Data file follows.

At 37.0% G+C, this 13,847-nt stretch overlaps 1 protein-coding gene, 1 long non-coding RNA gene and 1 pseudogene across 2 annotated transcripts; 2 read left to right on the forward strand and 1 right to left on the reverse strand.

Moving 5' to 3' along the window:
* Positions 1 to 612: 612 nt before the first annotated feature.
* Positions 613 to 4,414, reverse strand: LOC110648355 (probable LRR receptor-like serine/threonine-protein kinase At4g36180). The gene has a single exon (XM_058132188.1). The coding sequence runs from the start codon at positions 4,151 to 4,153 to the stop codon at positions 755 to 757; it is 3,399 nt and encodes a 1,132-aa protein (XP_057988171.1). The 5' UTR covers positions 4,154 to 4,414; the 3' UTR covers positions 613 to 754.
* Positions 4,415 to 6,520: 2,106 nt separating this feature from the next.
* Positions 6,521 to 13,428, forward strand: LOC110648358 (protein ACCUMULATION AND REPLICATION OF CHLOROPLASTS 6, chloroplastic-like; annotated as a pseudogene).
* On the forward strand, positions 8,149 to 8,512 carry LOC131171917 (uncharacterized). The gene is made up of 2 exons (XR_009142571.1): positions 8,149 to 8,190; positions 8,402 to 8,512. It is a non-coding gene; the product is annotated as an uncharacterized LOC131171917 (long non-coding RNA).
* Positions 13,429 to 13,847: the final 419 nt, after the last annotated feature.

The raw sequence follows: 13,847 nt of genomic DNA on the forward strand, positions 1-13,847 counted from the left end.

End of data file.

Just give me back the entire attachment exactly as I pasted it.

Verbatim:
At 37.0% G+C, this 13,847-nt stretch overlaps 1 protein-coding gene, 1 long non-coding RNA gene and 1 pseudogene across 2 annotated transcripts; 2 read left to right on the forward strand and 1 right to left on the reverse strand.

Moving 5' to 3' along the window:
* Positions 1 to 612: 612 nt before the first annotated feature.
* Positions 613 to 4,414, reverse strand: LOC110648355 (probable LRR receptor-like serine/threonine-protein kinase At4g36180). The gene has a single exon (XM_058132188.1). The coding sequence runs from the start codon at positions 4,151 to 4,153 to the stop codon at positions 755 to 757; it is 3,399 nt and encodes a 1,132-aa protein (XP_057988171.1). The 5' UTR covers positions 4,154 to 4,414; the 3' UTR covers positions 613 to 754.
* Positions 4,415 to 6,520: 2,106 nt separating this feature from the next.
* Positions 6,521 to 13,428, forward strand: LOC110648358 (protein ACCUMULATION AND REPLICATION OF CHLOROPLASTS 6, chloroplastic-like; annotated as a pseudogene).
* On the forward strand, positions 8,149 to 8,512 carry LOC131171917 (uncharacterized). The gene is made up of 2 exons (XR_009142571.1): positions 8,149 to 8,190; positions 8,402 to 8,512. It is a non-coding gene; the product is annotated as an uncharacterized LOC131171917 (long non-coding RNA).
* Positions 13,429 to 13,847: the final 419 nt, after the last annotated feature.

The raw sequence follows: 13,847 nt of genomic DNA on the forward strand, positions 1-13,847 counted from the left end.